New HK Heritage Museum exhibition takes you on a journey through history with help from the British Museum

New HK Heritage Museum exhibition takes you on a journey through history with help from the British Museum

Be amazed by 100 historical objects on display from different time periods and civilisations

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Lewis chessmen from the exhibition at the Hong Kong Heritage Museum.
Photo: British Museum

When walking into the latest special exhibition at the Hong Kong Heritage Museum, visitors are immediately greeted by an Egyptian pharaoh’s coffin, dating back thousands of years.

Over the course of the next couple months, one hundred objects that illustrate the history of the world will be on display, borrowed from the British Museum.

“We wanted to show life in human history through objects, not just words,” says Sophy Chan So-fong, the museum’s assistant curator.

Carved on the coffin were hieroglyphs – symbols used in a very old Egyptian writing system – that read “Opener of the Doors of Heaven”, calling on the sun god to shine light into the afterlife.

“Our biggest challenge in curating this exhibition was coming up with a suitable design,” says Chan.

She explains that, even though the objects travel the globe on tour, the display layout at each location is different.

An Egyptian pharaoh's coffin on loan from the British Museum.
Photo: British Museum

“In the end, we decided on the theme of a time-space journey, where visitors can get an immersive experience of historical life.”

The museum guides are even designed to look like passports, and visitors can collect stamps for them at each section.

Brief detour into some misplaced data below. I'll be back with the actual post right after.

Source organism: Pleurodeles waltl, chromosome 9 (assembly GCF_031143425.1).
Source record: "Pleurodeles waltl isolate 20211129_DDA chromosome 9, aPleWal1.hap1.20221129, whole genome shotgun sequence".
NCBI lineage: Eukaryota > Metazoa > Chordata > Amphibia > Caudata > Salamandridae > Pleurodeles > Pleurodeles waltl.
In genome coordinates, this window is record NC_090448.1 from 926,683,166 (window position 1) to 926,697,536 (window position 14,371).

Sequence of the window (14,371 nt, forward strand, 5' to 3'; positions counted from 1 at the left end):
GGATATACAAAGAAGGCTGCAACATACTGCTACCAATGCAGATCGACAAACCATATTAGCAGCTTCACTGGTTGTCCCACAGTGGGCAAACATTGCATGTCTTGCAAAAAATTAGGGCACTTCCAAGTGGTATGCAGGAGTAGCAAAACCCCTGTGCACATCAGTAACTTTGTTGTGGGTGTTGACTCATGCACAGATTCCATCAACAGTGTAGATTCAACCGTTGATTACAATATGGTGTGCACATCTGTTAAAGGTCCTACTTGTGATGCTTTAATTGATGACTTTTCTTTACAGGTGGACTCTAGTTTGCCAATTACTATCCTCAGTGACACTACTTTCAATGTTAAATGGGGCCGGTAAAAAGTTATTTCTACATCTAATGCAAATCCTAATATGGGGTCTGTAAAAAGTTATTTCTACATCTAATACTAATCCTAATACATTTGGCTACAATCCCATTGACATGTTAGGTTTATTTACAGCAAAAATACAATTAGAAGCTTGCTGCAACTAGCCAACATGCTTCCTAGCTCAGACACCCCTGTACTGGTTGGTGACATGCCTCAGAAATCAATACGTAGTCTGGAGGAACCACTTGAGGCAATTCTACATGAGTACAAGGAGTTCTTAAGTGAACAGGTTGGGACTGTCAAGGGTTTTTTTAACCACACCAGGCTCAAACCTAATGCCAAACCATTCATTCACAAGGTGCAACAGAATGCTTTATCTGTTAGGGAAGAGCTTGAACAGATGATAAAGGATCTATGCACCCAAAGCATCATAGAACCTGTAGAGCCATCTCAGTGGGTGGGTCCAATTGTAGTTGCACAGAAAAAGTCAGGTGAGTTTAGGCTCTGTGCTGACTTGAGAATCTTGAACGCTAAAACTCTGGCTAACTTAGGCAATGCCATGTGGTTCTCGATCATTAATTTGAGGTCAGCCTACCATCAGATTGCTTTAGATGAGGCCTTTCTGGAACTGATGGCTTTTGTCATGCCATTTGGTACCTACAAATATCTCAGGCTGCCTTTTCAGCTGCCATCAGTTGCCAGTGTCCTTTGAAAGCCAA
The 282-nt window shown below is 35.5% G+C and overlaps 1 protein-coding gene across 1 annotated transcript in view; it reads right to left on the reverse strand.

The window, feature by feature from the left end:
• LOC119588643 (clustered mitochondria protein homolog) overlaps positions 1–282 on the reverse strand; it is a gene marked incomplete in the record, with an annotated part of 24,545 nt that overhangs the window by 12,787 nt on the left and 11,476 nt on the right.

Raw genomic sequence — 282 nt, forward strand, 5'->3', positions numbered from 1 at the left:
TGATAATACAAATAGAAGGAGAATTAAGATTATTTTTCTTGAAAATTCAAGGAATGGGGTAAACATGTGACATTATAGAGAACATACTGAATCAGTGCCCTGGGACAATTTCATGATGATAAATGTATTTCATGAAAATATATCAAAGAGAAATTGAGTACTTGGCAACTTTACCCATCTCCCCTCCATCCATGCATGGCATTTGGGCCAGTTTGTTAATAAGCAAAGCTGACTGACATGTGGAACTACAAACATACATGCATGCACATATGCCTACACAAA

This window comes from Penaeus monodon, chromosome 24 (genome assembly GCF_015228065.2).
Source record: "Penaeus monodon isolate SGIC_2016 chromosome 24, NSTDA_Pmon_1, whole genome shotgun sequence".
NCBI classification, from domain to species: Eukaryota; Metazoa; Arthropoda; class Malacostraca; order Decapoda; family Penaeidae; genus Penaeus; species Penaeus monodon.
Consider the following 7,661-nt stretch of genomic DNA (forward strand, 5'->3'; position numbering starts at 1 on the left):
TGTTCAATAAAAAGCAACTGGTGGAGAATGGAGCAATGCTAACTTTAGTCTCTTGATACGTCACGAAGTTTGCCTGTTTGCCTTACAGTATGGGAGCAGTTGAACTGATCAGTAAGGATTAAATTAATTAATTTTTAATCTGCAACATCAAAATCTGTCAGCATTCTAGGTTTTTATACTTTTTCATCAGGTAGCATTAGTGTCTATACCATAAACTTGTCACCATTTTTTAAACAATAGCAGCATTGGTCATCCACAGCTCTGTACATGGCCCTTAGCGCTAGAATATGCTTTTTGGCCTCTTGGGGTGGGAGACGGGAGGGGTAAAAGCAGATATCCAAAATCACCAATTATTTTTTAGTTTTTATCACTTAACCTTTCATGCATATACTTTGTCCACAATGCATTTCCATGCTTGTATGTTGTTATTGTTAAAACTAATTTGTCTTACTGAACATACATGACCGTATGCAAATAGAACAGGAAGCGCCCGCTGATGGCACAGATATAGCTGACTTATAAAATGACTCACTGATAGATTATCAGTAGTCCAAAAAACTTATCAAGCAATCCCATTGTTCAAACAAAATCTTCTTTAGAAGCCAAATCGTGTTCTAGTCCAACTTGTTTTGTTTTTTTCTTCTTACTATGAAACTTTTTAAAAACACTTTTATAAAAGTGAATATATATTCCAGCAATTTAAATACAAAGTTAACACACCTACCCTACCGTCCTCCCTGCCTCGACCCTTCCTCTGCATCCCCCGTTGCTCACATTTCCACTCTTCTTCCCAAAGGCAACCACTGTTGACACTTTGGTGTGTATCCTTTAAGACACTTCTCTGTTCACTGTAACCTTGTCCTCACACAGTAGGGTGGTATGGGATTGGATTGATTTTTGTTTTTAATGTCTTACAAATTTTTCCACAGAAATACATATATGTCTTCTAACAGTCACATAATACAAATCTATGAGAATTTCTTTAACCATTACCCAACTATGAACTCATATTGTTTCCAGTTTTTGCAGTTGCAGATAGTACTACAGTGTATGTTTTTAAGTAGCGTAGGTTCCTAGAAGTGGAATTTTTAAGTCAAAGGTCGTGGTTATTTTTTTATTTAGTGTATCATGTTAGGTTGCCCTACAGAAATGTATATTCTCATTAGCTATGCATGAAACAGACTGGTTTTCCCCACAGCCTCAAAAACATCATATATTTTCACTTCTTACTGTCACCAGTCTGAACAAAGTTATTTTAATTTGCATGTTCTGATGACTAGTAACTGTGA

At the start of the exhibit, you’ll find that two million years ago, early groups of humans created tools out of stone for daily uses such as hunting and even beauty.

“Here, you can see civilisations that sprang up around the world,” Chan says, pointing at a map that showcased where the objects came from. “Even though their cultures are all slightly different, all of them [used similar] stone tools.”

She stresses that, although interaction between cities and states was extremely rare before the common era, they all followed a similar path of development. This all changed, however, when major trade routes such as the Silk Road and Indian Ocean network developed.

Approaching some dull, seemingly uninteresting fragments of pottery, Chan says with a smile that: “This is perhaps the highlight of the exhibition.”

Noticing our expressions of surprise and confusion, she goes on, “Most people think that exhibits of the British Museum must be very grand and breathtaking, yet these pottery shards are the opposite of that. At first glance, they may not look like anything spectacular. Yet they were in fact made in three different kingdoms, all transported to the beach in Kilwa, Africa, because of international trade.”

After passing through an eerie passageway that’s built to feel like a time-travelling tunnel, visitors are then transported to the modern, connected world.

“Do you recognise this from your emoji keyboard?” Chan laughs, gesturing at Japanese painter Hokusai’s renowned Under the Wave off Kanagawa. The nineteenth-century east Asian painting has also inspired a number of master western artists such as Vincent van Gogh and Claude Monet – another great example of how connected our world is.

“Apart from simply showing history as it is, we also want to send a message. It is our hope that visitors leave inspired by even just one exhibit,” says Chan, drawing attention to a work of art from Mozambique in East Africa, made from scraps of metals and weapons collected during the country’s civil war.

So far, with all the other museums that these objects have been to, the host city gets to select a special object to add to the collection. The object selected to represent Hong Kong is none other than optical fibre, the “hidden figure” of modern communication.

“We chose fibre optics because it was invented by a Hongkonger (Sir Charles K. Kao),” she says. “It has since [revolutionised] the globalising world.”

Edited by Nicole Moraleda


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This article appeared in the Young Post print edition as
Distance is no object

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